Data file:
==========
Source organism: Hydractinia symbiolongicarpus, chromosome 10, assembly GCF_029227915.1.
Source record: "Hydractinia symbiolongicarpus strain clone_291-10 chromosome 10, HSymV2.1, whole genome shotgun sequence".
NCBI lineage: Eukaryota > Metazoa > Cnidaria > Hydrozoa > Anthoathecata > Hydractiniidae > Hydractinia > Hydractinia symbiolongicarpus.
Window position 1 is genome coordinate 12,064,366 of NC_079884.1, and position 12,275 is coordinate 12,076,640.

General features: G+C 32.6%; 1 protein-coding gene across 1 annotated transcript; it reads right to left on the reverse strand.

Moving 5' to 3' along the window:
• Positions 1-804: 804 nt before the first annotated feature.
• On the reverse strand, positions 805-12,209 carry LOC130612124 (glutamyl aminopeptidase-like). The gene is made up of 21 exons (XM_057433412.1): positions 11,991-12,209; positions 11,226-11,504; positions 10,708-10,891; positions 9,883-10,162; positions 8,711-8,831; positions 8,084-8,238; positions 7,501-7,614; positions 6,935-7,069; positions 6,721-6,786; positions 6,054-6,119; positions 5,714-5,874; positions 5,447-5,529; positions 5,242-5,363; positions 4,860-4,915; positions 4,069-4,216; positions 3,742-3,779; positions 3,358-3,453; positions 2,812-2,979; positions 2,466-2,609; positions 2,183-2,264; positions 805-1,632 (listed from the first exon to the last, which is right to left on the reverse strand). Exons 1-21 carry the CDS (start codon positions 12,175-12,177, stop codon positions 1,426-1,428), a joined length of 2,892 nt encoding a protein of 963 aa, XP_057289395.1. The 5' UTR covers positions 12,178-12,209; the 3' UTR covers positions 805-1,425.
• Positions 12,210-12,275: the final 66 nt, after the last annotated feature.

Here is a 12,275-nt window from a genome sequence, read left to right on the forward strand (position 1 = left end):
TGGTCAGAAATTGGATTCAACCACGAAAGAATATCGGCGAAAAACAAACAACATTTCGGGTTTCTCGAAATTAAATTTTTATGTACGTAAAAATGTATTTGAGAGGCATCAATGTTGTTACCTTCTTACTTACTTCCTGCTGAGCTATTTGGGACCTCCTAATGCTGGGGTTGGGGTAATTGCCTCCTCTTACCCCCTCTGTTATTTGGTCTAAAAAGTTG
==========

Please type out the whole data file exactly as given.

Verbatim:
Source organism: Hydractinia symbiolongicarpus, chromosome 10, assembly GCF_029227915.1.
Source record: "Hydractinia symbiolongicarpus strain clone_291-10 chromosome 10, HSymV2.1, whole genome shotgun sequence".
NCBI lineage: Eukaryota > Metazoa > Cnidaria > Hydrozoa > Anthoathecata > Hydractiniidae > Hydractinia > Hydractinia symbiolongicarpus.
Window position 1 is genome coordinate 12,064,366 of NC_079884.1, and position 12,275 is coordinate 12,076,640.

General features: G+C 32.6%; 1 protein-coding gene across 1 annotated transcript; it reads right to left on the reverse strand.

Moving 5' to 3' along the window:
• Positions 1-804: 804 nt before the first annotated feature.
• On the reverse strand, positions 805-12,209 carry LOC130612124 (glutamyl aminopeptidase-like). The gene is made up of 21 exons (XM_057433412.1): positions 11,991-12,209; positions 11,226-11,504; positions 10,708-10,891; positions 9,883-10,162; positions 8,711-8,831; positions 8,084-8,238; positions 7,501-7,614; positions 6,935-7,069; positions 6,721-6,786; positions 6,054-6,119; positions 5,714-5,874; positions 5,447-5,529; positions 5,242-5,363; positions 4,860-4,915; positions 4,069-4,216; positions 3,742-3,779; positions 3,358-3,453; positions 2,812-2,979; positions 2,466-2,609; positions 2,183-2,264; positions 805-1,632 (listed from the first exon to the last, which is right to left on the reverse strand). Exons 1-21 carry the CDS (start codon positions 12,175-12,177, stop codon positions 1,426-1,428), a joined length of 2,892 nt encoding a protein of 963 aa, XP_057289395.1. The 5' UTR covers positions 12,178-12,209; the 3' UTR covers positions 805-1,425.
• Positions 12,210-12,275: the final 66 nt, after the last annotated feature.

Here is a 12,275-nt window from a genome sequence, read left to right on the forward strand (position 1 = left end):
TGGTCAGAAATTGGATTCAACCACGAAAGAATATCGGCGAAAAACAAACAACATTTCGGGTTTCTCGAAATTAAATTTTTATGTACGTAAAAATGTATTTGAGAGGCATCAATGTTGTTACCTTCTTACTTACTTCCTGCTGAGCTATTTGGGACCTCCTAATGCTGGGGTTGGGGTAATTGCCTCCTCTTACCCCCTCTGTTATTTGGTCTAAAAAGTTG